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Is Mezzanine Financing Right for Your Company?

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In the architecture world, a mezzanine is described as an intermediate floor of a lesser width that’s positioned between two main floors, while theater buffs know the mezzanine is the lowest balcony or forward part of a balcony.

A mezzanine seat often is considered second rate – although some mezzanine views actually offer the most-coveted sightlines.

In the financing world, so-called mezzanine debt also often has a so-so reputation – a reputation that isn’t necessarily deserved. In fact, it’s been used successfully for years.

“Mezzanine debt gets its name because it blurs the lines between what constitutes debt and equity,” the Motley Fool writes.

For our purposes, mezzanine debt is cash flow that sits in the second lien position behind asset-based lenders; in return for their risk, lenders often incorporate an equity kicker such as stock warrants or bonus payments tied to company valuation. Typical loan lengths are three to five years.

That sounds troubling, but it’s not necessarily a bad thing for the right company.

Mezzanine debt can be put to good use, especially for companies that have a strong cash flow to support the debt. It’s not generally tied to secured assets, but is lent based on a company’s repayment ability – also known as free cash flow. And mezzanine debt allows a business to obtain financing without having to issue equity and dilute ownership. That increases leverage.

Corporate expansion projects, acquisitions, leveraged buy-outs (LBO), management buy-outs and recapitalizations may all be financed by mezzanine debt. It’s often used for smaller LBOs that otherwise don’t have access to the junk bond market.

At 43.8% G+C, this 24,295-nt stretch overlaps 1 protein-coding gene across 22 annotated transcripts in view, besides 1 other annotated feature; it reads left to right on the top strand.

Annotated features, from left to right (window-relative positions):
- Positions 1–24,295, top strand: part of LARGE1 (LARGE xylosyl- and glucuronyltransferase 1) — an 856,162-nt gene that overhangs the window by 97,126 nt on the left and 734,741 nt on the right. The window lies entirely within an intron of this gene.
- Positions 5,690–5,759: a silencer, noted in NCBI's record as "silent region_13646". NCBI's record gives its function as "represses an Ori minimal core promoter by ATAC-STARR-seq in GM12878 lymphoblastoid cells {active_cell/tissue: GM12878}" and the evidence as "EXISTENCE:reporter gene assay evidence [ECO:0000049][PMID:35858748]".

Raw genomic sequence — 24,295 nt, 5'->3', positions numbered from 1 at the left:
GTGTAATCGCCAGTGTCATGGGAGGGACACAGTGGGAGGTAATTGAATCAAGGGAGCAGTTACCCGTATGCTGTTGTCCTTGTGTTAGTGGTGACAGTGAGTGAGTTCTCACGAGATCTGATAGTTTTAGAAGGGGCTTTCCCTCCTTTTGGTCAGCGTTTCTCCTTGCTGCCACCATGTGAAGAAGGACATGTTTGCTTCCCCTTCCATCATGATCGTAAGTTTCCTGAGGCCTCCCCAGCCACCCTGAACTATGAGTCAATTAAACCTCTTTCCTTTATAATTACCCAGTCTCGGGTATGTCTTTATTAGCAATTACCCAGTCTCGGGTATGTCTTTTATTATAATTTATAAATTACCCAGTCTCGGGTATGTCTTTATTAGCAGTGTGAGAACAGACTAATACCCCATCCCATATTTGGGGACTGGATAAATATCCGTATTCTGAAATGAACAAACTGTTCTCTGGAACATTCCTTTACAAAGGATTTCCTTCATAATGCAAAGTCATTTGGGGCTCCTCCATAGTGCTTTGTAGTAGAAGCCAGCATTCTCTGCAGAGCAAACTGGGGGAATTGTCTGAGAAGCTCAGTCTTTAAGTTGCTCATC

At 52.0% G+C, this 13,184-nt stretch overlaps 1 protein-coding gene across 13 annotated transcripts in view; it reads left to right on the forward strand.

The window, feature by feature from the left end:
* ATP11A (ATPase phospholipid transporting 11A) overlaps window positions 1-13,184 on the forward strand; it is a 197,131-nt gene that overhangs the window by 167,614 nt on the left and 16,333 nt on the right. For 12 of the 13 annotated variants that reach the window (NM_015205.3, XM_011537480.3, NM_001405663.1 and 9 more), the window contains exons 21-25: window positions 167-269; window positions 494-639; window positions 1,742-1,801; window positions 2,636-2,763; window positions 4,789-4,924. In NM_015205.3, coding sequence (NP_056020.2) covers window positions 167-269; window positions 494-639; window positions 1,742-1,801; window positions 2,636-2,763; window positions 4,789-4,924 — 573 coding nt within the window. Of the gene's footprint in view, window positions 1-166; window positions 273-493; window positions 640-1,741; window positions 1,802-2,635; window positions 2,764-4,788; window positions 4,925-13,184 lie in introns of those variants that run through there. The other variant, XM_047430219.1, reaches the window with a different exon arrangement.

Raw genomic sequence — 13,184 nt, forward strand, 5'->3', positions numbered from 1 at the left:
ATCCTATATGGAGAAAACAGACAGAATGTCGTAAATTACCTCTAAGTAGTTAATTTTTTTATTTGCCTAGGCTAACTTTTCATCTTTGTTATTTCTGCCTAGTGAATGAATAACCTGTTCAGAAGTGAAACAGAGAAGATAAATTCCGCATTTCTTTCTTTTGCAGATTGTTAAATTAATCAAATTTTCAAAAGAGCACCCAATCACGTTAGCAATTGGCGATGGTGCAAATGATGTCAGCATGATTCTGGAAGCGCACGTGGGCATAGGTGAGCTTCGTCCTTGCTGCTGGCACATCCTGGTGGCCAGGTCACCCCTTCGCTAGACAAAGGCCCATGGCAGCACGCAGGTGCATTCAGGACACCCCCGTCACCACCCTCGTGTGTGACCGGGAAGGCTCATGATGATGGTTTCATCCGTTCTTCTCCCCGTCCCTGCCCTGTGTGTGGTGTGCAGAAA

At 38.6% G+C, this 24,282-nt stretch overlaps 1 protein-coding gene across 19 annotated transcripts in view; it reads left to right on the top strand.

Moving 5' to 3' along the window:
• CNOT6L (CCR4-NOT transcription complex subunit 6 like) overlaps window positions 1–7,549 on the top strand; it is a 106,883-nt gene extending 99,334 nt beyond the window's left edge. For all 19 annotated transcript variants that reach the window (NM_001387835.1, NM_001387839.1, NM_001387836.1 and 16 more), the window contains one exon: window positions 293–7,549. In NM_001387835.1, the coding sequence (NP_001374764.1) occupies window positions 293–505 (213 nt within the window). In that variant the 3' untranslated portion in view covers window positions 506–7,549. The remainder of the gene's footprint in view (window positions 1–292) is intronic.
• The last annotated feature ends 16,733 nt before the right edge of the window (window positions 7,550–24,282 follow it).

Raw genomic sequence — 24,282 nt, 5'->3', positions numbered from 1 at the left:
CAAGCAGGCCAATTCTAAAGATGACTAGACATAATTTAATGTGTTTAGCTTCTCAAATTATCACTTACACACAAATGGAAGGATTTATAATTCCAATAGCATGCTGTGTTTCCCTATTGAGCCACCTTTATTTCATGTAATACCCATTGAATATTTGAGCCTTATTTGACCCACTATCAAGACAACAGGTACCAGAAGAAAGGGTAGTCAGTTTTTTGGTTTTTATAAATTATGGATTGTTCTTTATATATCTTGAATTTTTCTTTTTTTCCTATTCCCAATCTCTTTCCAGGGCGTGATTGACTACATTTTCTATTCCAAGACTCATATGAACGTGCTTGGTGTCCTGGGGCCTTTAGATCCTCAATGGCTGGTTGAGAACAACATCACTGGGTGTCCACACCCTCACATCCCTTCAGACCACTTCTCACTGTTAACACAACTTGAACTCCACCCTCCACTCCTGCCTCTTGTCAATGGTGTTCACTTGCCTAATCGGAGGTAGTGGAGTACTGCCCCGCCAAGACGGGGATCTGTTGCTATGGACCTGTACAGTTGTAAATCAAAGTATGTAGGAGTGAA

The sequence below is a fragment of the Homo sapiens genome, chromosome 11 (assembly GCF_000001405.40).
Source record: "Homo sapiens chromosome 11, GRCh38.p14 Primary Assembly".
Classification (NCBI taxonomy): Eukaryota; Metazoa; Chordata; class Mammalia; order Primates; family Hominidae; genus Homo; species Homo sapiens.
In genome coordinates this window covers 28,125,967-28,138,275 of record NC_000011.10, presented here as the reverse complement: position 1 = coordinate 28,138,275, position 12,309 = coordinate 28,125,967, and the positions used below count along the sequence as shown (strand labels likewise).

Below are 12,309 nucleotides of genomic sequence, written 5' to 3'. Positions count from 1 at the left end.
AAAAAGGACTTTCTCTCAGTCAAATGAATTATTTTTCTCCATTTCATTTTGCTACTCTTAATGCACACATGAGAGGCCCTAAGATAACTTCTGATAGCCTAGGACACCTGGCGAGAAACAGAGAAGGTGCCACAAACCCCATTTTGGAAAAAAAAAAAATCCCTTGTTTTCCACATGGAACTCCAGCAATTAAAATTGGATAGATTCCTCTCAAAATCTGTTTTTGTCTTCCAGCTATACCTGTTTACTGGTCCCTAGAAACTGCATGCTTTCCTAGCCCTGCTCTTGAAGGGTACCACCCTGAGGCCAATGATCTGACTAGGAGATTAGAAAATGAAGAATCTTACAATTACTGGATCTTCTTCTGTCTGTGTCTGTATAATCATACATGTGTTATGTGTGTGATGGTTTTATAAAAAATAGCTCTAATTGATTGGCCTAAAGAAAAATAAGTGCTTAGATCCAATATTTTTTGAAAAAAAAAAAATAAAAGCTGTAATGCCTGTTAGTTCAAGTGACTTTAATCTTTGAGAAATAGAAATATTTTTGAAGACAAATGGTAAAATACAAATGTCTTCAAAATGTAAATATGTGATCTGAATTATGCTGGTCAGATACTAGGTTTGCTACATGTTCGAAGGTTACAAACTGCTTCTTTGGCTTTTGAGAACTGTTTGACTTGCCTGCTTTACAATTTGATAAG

One catch, however, is that pricing can be across the board. Given its subordinate position, interest rates are going to be relatively high to start, so be sure to shop around for the best deal.

But why would borrowers want to pay those higher rates, which might be 20 percent or more?

For one thing, smaller companies often have limited options.

And remember that the IRS considers the interest on debt a tax-deductible expense, which bring the effective interest rate way down.

Mezzanine lenders may also include features that can make payments more management. PIK toggles – where interest is added to the loan balance – are one example. Thus, if a borrower can’t make a normally scheduled payment, the interest (or at least part of it) can be deferred.

Firms that are growing quickly won’t need a mezzanine loan for too long. That’s because as the company grows, its value increases as well. At that point, you could be able to refinance all debt into a single senior loan at much more palatable terms.

So, who exactly invests in mezzanine debt?

Large institutional investors such as commercial banks, insurance companies, private equity firms and mezzanine funds are common investors.

“In an ideal transaction, the mezzanine fund hopes to make a profit through a combination of current interest, the exercise of warrants, the sale of the underlying equity upon a sale of the business or by requiring the company to repurchase the warrants after a period of time,” states the law firm Duane Morris. “Most mezzanine lenders are not interested in becoming long-term shareholders in your company because they need to make distributions to their own limited partners.”

All of this begs the question, “Is mezzanine financing right for you?”

That depends on how aggressive you want to be, but it should be a real consideration if the cash infusion would bolster your revenue growth far beyond what you could do organically. The same is true if you want to boost company valuation in advance of a sale or going public.

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